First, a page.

The following post was written as a contribution to the October synchroblog series Down We Go.
It is cold outside, winter is definitely on its way and I am starting to think about how to wind down the garden before the end of the year. Part of that process is thinking about what worked and what didn’t and why. No failure in the garden I keep reminding myself. If at first you don’t succeed try again, and again, and again. If a crop failures this year it could still produce a bumper crop next year. Just build up the soil with some of that compost which is itself transformed garbage and wait for the planting season to begin.
This promise of hope for a new year is implicit in the autumn season. As we watch the leaves turn red and gold and finally die, we know that they have failed, they have succeeded. Their death, their seeming end gives promise of a new season of growth and fruitfulness to come.
This is one of my most heartening lessons from the garden and so reflective of the kingdom of God. God’s world is upside down to ours, or should I say right side up. Something that looks like success on the surface could be at core a total disaster. Or vice versa. You don’t try to feed 5,000 people with a handful of loaves and fishes. You don’t rule others by becoming a servant. Kings don’t get crucified. Dead people don’t come back to life. All of these are recipes for disaster unless you put them in the hands of God.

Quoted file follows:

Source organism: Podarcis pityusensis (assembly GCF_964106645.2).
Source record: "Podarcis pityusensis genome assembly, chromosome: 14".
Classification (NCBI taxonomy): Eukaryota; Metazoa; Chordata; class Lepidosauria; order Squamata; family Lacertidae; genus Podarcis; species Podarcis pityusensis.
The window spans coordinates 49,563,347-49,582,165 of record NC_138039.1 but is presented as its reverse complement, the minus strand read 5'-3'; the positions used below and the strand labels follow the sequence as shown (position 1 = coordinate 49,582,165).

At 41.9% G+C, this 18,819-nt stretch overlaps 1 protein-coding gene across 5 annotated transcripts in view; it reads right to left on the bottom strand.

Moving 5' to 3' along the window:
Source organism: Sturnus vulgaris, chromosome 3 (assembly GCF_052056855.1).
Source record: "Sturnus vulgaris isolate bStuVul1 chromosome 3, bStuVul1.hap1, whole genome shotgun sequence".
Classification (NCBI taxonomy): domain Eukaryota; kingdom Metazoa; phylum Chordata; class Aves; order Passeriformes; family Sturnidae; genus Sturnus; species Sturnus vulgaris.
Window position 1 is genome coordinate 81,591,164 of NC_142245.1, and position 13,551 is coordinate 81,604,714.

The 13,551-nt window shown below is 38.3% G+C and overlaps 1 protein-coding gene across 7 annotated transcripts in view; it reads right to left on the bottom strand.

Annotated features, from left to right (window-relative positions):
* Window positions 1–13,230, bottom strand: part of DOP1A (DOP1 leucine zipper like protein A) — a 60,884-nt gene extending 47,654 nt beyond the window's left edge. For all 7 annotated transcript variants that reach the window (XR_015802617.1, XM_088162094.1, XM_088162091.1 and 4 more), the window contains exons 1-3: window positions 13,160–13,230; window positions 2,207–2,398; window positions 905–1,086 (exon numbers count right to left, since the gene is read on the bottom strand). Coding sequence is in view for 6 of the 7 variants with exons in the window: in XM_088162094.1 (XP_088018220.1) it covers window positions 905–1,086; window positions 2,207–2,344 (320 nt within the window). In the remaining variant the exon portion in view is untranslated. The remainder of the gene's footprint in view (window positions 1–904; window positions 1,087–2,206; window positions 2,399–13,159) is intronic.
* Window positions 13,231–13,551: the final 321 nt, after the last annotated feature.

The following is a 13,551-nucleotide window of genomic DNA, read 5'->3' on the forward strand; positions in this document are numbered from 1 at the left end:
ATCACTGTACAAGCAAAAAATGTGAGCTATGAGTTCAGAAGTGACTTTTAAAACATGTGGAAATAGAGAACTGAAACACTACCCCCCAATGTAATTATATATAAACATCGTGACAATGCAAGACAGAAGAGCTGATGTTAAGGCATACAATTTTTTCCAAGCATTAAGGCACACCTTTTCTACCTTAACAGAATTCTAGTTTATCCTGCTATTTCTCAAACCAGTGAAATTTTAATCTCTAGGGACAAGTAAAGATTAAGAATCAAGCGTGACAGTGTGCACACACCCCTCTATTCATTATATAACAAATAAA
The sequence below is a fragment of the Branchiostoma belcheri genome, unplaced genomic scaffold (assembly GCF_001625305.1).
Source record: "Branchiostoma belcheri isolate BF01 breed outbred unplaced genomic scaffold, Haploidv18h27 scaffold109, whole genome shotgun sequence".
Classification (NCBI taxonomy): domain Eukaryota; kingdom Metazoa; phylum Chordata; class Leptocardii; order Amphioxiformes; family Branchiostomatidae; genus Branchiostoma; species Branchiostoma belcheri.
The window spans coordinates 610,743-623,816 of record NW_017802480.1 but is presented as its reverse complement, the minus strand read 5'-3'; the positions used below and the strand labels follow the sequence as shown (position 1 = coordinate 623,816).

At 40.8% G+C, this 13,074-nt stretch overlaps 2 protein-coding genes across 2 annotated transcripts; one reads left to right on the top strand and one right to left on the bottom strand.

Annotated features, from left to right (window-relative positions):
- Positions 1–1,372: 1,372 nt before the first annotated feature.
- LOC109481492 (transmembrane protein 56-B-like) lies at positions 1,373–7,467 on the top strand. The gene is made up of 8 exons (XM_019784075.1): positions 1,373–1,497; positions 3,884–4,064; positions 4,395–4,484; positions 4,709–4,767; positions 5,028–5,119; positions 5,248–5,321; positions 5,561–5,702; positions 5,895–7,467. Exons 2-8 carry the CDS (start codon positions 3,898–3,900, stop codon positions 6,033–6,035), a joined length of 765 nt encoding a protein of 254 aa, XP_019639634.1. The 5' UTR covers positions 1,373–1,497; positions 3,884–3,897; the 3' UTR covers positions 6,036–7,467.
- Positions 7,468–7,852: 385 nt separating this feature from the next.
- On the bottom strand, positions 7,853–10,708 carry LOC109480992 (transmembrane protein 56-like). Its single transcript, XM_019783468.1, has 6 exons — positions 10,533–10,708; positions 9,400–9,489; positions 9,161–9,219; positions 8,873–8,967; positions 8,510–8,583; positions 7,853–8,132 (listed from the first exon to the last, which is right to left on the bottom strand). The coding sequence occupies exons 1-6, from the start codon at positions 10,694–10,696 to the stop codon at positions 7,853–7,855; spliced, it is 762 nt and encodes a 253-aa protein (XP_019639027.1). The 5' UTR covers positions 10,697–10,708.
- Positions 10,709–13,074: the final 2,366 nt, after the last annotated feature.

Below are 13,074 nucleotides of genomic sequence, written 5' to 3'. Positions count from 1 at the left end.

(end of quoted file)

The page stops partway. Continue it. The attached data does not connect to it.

Failure on the surface may be transformed into God’s greatest successes. A few loaves and fishes do feed thousands with enough left over for another feast. The greatest ruler our world has ever known becomes a servant to all. A crucified king becomes the Saviour of the entire world. This is God’s kingdom, that crazy world in which up is down and down is up. This is God’s world, the kingdom that belongs to poor not the rich. It is a place filled with prostitutes and tax collectors and misfits whose lives have been transformed just as the compost in my bin is transformed.